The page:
Prison Director Bans Officers From Wearing Protective Masks During Coronavirus Outbreak, Whistleblower Says

The director of prisons in Arizona has allegedly banned officers in the penal system from wearing protective masks during the COVID-19 pandemic outbreak, according to a report from a whistleblower within the system.

This includes personal protective materials brought from home by the prison workers.

The governor's office is reviewing a complaint from prison officer Lt. Mark Hasz, who claims on March 26 that the state's Corrections, Rehabilitation and Reentry Director, David Shinn, sent an email barring prison officials and officers from wearing personal protective equipment (PPE) that could maybe prevent the spread of COVID-19, otherwise known as the coronavirus.

"Understand that while the rest of the country is engaged in social distancing, [corrections] employees, as part of their job, must come into close personal contact with hundreds of inmates on a daily basis," Shinn wrote in a March 26 complaint obtained by the Arizona Republic. The email was also addressed to Arizona Gov. Doug Ducey and Department of Health Services Director Cara Christ.

Shinn went on to further state his reason for not allowing PPE while on work in the state's prison system, which does not include social distancing.

"Because of the nature of prisons (no social distancing whatsoever!), once the coronavirus enters the prison system, it will spread quickly, infecting inmates and staff throughout the state."

Hasz said he was "shocked" by the email, further stating that information from the email indicated that officers wearing masks would frighten the inmates, according to KNXV.

"The reasoning is ridiculous and Director Shinn's decision is putting the health of the staff, inmates and the general public at increased risk," Hasz said in the complaint. "I was shocked at the response. Director Shinn confirmed that he had given the order forbidding staff from bringing in and wearing their own PPE."

Louisiana Prison
A prisoner's hands inside a punishment cell wing at Angola prison. The Louisiana State Penitentiary, also known as Angola, and nicknamed the "Alcatraz of the South" and "The Farm" is a maximum-security prison farm in Louisiana operated by the Louisiana Department of Public Safety & Corrections. Photo by Giles Clarke/Getty Images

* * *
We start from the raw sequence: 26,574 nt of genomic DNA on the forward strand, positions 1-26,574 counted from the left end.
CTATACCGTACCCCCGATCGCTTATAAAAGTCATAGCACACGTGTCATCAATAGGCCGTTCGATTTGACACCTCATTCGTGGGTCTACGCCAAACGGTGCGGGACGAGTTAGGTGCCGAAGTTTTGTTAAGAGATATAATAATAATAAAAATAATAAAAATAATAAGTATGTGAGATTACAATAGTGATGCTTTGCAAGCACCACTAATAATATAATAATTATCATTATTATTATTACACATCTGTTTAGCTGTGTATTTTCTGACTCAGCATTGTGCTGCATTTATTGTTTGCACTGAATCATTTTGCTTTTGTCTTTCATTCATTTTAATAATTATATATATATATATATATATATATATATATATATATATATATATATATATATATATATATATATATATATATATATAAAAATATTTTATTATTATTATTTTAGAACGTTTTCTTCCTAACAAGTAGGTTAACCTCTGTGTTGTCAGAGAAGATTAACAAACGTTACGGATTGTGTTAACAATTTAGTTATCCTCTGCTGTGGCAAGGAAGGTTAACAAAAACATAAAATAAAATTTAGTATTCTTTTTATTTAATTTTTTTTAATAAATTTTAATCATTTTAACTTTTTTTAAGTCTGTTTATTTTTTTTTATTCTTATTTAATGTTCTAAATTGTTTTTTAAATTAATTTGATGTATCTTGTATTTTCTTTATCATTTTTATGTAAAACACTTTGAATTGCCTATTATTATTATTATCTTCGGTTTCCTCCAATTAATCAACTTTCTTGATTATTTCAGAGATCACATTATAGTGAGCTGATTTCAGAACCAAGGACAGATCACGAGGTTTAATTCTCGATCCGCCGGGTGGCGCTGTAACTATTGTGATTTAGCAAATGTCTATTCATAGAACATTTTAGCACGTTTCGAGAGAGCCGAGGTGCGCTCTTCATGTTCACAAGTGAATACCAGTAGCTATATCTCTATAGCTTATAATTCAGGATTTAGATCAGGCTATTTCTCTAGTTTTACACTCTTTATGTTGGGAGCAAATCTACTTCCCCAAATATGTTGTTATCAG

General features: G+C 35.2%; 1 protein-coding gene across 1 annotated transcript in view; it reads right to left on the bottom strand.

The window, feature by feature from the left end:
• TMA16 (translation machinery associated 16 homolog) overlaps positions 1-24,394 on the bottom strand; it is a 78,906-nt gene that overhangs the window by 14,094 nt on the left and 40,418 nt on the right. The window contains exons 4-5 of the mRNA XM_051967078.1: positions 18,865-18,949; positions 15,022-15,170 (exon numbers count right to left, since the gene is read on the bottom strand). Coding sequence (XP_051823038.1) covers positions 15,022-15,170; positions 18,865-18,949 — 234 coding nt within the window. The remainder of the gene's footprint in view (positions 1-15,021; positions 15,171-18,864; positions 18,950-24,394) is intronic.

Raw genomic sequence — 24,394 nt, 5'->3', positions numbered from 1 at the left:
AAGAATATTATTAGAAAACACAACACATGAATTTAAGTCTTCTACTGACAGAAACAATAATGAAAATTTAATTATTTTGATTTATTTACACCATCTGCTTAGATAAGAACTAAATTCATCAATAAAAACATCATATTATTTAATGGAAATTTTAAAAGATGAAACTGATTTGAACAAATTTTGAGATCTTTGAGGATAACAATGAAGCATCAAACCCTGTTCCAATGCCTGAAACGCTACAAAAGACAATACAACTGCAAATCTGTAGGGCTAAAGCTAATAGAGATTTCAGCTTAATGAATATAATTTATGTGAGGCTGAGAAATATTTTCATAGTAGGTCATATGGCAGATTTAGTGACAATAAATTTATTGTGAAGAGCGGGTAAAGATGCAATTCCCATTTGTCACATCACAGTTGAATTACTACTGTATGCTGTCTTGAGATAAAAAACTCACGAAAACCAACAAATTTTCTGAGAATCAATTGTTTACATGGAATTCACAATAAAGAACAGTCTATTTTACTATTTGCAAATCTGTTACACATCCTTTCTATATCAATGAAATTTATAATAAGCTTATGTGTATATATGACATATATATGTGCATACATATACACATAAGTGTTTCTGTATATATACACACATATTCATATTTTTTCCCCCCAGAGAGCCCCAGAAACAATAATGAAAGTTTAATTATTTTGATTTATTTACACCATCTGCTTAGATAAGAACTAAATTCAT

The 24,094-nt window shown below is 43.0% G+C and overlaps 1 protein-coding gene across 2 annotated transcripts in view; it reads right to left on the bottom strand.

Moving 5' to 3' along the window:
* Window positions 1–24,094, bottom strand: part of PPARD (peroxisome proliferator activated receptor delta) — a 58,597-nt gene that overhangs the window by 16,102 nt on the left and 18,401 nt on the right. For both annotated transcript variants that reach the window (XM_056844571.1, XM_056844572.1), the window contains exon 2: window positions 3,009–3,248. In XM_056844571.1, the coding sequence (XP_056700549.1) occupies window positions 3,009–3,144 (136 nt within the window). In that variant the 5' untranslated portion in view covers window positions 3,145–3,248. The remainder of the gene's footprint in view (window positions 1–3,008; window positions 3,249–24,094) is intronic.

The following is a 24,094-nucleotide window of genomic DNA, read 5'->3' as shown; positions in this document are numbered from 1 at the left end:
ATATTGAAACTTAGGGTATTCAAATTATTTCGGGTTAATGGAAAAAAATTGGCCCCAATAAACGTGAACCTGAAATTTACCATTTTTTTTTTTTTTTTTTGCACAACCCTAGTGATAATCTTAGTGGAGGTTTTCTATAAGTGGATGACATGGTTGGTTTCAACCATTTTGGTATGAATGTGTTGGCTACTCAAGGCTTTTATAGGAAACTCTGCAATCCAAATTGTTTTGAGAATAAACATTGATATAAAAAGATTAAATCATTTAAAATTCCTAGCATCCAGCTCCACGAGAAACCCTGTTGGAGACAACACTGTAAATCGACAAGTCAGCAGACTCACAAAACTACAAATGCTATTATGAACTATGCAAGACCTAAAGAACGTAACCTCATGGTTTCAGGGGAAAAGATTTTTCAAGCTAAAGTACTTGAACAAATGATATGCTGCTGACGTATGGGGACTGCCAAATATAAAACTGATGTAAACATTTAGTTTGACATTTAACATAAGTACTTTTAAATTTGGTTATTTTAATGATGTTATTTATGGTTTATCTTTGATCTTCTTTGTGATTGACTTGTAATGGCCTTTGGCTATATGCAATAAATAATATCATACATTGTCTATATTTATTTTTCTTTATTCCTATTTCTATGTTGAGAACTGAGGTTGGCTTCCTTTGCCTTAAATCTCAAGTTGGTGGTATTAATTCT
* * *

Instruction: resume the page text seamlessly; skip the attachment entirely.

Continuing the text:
An officer from Phoenix's Alhambra intake unit said staff members were often times near prisoners in those quarantined cells, where sometimes up to 25 inmates would sit together in a rather small, single room for two weeks while awaiting transport from jail to prison.

"[The room] is 40 by 23 feet. They're all packed. It's uncomfortable for them, and it's uncomfortable for us," said the officer, who wanted to remain anonymous. "We have to work there. We have to feed them. We cannot wear masks... We're around them the whole eight hours. Some officers are working 16 hours."

"I just see everyone coughing, and you know a bunch of inmates in there. Just coughing. Some of them stated they were sick, and you know they had symptoms of the flu. They weren't feeling good, and they were packed back there," the officer added.

The prison system sent an email to KNXV, saying the CDC only requires masks and other PPE to be worn by patients and medical professionals treating them.

"According to the CDC, masks are only to be worn by patients with the virus, and medical professionals treating those patients," a spokesperson wrote. "The best advice by the CDC and [Arizona Department of Health Services] is to wash hands frequently and wipe down common areas."

The whistleblower complaint stunned Arizona Rep. Kirsten Engel.

"If that's true, that is shocking," Engel said. "That is a really high concern. That shows we just can't have confidence they are doing the right thing. And that is really scary."